Many on the right lamented National's apparent shift to the left. David Farrar even declared he wouldn't support the Budget - see: Budget 2015. Nonetheless, Farrar still enjoyed the fact that the Labour-lite Budget put the left in a difficult situation: "It will be almost impossible for Labour and Greens to credibly attack this Budget, because it looks a lot like the sort of Budget they would deliver.... It is very cunning budget politically. It is delivering the very thing the left have been demanding - an increase in benefit rates. It will be a fascinating test of which child poverty lobby groups are actually principled, and which are just anti-National shrills. Because the child poverty groups should all be praising the Budget for doing what no Labour Government has done in 43 years - give more money to those on benefits".
Furthermore, Farrar declared: "This is a Budget that should be praised on The Standard and The Daily Blog. John Key and Bill English have delivered more to families on benefits than Norman Kirk, Bob Tizard, David Lange, Helen Clark and Michael Cullen ever have". Such pragmatic "trickiness" has therefore earned the Government praise and criticism - see Patrick Gower's Bill English's tricky Budget.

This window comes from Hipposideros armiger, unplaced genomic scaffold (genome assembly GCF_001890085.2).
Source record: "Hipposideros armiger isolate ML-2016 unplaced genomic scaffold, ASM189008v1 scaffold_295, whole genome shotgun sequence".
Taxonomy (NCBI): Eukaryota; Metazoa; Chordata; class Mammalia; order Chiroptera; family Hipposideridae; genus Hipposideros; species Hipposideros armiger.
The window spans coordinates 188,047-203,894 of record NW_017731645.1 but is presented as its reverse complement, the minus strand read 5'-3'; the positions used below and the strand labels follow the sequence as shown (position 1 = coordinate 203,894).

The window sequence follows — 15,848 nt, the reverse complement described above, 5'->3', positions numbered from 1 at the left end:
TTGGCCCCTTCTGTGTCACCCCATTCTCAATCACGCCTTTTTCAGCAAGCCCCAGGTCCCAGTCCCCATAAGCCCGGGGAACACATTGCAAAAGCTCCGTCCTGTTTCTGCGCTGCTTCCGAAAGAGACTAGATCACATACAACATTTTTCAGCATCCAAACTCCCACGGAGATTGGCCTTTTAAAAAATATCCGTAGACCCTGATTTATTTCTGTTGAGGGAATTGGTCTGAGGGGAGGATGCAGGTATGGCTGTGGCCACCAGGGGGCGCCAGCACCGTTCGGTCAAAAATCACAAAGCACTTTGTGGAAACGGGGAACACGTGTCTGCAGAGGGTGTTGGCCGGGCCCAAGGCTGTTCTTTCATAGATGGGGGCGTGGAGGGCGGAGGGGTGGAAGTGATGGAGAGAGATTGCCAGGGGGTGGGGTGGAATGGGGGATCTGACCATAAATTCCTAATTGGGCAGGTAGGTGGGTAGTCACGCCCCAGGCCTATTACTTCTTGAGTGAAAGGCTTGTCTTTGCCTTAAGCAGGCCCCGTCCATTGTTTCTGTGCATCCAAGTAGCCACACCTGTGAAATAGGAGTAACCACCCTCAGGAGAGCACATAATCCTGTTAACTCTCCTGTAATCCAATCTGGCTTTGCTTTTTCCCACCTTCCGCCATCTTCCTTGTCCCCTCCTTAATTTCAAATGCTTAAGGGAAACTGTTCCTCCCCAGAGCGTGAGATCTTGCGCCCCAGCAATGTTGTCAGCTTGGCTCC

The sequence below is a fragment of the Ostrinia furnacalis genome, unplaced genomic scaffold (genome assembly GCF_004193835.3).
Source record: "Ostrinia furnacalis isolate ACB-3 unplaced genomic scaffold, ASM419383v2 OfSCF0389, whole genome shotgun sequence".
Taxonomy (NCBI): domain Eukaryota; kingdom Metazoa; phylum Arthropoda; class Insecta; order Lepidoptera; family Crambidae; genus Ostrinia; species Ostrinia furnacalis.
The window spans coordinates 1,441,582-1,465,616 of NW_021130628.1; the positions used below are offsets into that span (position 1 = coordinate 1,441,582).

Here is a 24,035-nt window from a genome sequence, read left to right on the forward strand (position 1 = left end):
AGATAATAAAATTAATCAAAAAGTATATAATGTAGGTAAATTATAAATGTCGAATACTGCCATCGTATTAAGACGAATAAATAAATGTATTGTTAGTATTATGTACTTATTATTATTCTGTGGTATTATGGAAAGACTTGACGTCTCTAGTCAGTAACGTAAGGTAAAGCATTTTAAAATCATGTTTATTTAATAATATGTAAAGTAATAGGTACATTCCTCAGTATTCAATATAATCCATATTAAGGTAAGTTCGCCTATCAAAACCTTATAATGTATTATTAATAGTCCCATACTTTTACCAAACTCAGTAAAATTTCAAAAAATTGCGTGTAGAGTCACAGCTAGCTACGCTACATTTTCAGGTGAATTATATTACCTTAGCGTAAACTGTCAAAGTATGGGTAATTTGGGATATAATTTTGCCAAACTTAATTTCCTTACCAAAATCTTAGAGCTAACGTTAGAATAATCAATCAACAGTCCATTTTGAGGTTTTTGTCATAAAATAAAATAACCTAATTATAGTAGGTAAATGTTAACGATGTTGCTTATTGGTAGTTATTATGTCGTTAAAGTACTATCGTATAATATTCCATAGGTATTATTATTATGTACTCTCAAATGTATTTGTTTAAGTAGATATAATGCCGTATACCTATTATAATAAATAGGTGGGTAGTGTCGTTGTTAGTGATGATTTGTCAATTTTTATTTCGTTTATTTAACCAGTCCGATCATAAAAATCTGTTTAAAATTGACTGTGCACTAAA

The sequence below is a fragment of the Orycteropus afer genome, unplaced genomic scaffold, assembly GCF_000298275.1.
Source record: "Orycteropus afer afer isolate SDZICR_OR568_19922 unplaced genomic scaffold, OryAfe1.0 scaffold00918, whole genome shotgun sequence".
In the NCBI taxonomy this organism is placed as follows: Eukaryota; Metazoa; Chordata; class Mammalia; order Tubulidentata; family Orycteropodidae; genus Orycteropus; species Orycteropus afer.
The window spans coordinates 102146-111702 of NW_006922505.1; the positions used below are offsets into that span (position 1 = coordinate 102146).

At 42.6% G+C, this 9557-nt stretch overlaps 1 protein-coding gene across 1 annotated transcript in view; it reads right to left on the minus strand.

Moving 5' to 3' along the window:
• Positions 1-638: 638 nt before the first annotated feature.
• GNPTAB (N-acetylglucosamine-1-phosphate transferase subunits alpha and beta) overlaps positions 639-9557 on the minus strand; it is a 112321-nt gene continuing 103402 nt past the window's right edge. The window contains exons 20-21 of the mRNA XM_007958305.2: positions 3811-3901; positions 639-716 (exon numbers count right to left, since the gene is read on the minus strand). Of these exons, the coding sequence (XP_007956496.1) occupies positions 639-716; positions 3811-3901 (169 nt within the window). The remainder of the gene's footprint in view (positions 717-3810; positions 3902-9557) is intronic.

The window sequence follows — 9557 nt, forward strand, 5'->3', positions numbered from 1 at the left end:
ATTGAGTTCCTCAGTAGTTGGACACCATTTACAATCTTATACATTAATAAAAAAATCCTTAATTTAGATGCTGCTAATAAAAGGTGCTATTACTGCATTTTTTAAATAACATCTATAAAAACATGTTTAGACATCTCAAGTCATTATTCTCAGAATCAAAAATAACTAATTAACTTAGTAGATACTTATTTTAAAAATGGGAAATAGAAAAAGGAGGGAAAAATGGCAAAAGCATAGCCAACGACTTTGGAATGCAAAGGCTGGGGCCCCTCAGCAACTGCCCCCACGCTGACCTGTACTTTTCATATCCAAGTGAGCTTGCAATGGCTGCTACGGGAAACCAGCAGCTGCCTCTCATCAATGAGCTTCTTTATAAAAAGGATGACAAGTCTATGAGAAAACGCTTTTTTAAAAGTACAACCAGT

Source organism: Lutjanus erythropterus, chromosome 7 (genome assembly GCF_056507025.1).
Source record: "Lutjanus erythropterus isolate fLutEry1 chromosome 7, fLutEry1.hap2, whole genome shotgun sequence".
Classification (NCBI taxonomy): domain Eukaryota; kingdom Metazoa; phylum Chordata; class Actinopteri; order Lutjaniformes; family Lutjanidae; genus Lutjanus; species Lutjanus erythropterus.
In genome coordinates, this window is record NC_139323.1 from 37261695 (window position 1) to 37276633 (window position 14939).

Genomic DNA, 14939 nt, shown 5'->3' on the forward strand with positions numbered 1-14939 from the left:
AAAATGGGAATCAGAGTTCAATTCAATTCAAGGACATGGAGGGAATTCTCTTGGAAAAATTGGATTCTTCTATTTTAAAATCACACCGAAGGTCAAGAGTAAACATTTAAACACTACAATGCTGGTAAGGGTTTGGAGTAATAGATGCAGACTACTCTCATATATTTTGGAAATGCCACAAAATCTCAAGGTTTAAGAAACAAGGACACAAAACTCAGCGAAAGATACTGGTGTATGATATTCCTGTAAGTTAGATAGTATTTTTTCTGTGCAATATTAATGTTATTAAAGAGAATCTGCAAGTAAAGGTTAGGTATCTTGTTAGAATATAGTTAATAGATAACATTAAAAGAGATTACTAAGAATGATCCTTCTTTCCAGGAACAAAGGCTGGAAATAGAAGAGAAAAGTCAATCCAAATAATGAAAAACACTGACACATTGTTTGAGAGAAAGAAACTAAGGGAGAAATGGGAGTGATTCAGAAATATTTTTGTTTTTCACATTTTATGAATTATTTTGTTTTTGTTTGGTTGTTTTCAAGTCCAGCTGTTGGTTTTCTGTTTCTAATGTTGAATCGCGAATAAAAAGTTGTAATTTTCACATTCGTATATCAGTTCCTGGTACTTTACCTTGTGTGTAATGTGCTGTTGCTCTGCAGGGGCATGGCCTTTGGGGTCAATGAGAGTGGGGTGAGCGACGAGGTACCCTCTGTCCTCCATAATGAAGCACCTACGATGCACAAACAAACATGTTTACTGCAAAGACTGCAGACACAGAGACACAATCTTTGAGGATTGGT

But is the Budget really a poverty buster?
Hardly, says Gordon Campbell, writing what is possibly the strongest leftwing criticism of yesterday's Budget - see: On Budget 2015. In his lengthy and detailed blog post, Campbell argues "the boost to benefits will occur in the absence of any structural change to the policies generating poverty. The minimal increases will do little to make poverty bearable, and some of the fish-hooks will make life worse for some households. The chief purpose has been an entirely political one : by raising core benefits, the National-led government has managed to trump Labour on its own social policy ground!"